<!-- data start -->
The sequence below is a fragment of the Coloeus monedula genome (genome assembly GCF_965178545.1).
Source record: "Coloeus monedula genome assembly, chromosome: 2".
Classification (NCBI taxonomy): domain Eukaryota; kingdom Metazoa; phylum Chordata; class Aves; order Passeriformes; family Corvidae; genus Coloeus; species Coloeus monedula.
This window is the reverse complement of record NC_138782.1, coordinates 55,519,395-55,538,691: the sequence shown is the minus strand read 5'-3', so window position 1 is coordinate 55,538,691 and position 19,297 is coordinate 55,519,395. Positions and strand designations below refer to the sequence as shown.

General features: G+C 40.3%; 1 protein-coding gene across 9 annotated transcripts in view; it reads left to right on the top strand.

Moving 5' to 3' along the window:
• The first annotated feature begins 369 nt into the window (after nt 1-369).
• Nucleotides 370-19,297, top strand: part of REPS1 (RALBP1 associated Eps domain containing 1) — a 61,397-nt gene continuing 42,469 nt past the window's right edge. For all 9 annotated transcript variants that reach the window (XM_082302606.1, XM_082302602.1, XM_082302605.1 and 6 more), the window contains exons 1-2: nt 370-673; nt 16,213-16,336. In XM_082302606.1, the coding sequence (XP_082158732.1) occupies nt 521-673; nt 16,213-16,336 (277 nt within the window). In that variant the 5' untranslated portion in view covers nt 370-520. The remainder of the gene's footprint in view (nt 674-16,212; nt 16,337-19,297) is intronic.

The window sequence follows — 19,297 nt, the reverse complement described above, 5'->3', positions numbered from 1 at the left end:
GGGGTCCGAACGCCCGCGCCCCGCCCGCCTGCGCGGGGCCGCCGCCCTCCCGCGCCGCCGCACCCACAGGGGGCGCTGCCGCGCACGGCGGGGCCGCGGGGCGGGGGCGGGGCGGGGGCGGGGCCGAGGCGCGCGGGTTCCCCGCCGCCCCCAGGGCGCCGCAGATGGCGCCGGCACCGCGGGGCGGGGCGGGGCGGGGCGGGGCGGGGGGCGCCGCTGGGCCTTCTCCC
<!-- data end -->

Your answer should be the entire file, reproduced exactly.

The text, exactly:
The sequence below is a fragment of the Coloeus monedula genome (genome assembly GCF_965178545.1).
Source record: "Coloeus monedula genome assembly, chromosome: 2".
Classification (NCBI taxonomy): domain Eukaryota; kingdom Metazoa; phylum Chordata; class Aves; order Passeriformes; family Corvidae; genus Coloeus; species Coloeus monedula.
This window is the reverse complement of record NC_138782.1, coordinates 55,519,395-55,538,691: the sequence shown is the minus strand read 5'-3', so window position 1 is coordinate 55,538,691 and position 19,297 is coordinate 55,519,395. Positions and strand designations below refer to the sequence as shown.

General features: G+C 40.3%; 1 protein-coding gene across 9 annotated transcripts in view; it reads left to right on the top strand.

Moving 5' to 3' along the window:
• The first annotated feature begins 369 nt into the window (after nt 1-369).
• Nucleotides 370-19,297, top strand: part of REPS1 (RALBP1 associated Eps domain containing 1) — a 61,397-nt gene continuing 42,469 nt past the window's right edge. For all 9 annotated transcript variants that reach the window (XM_082302606.1, XM_082302602.1, XM_082302605.1 and 6 more), the window contains exons 1-2: nt 370-673; nt 16,213-16,336. In XM_082302606.1, the coding sequence (XP_082158732.1) occupies nt 521-673; nt 16,213-16,336 (277 nt within the window). In that variant the 5' untranslated portion in view covers nt 370-520. The remainder of the gene's footprint in view (nt 674-16,212; nt 16,337-19,297) is intronic.

The window sequence follows — 19,297 nt, the reverse complement described above, 5'->3', positions numbered from 1 at the left end:
GGGGTCCGAACGCCCGCGCCCCGCCCGCCTGCGCGGGGCCGCCGCCCTCCCGCGCCGCCGCACCCACAGGGGGCGCTGCCGCGCACGGCGGGGCCGCGGGGCGGGGGCGGGGCGGGGGCGGGGCCGAGGCGCGCGGGTTCCCCGCCGCCCCCAGGGCGCCGCAGATGGCGCCGGCACCGCGGGGCGGGGCGGGGCGGGGCGGGGCGGGGGGCGCCGCTGGGCCTTCTCCC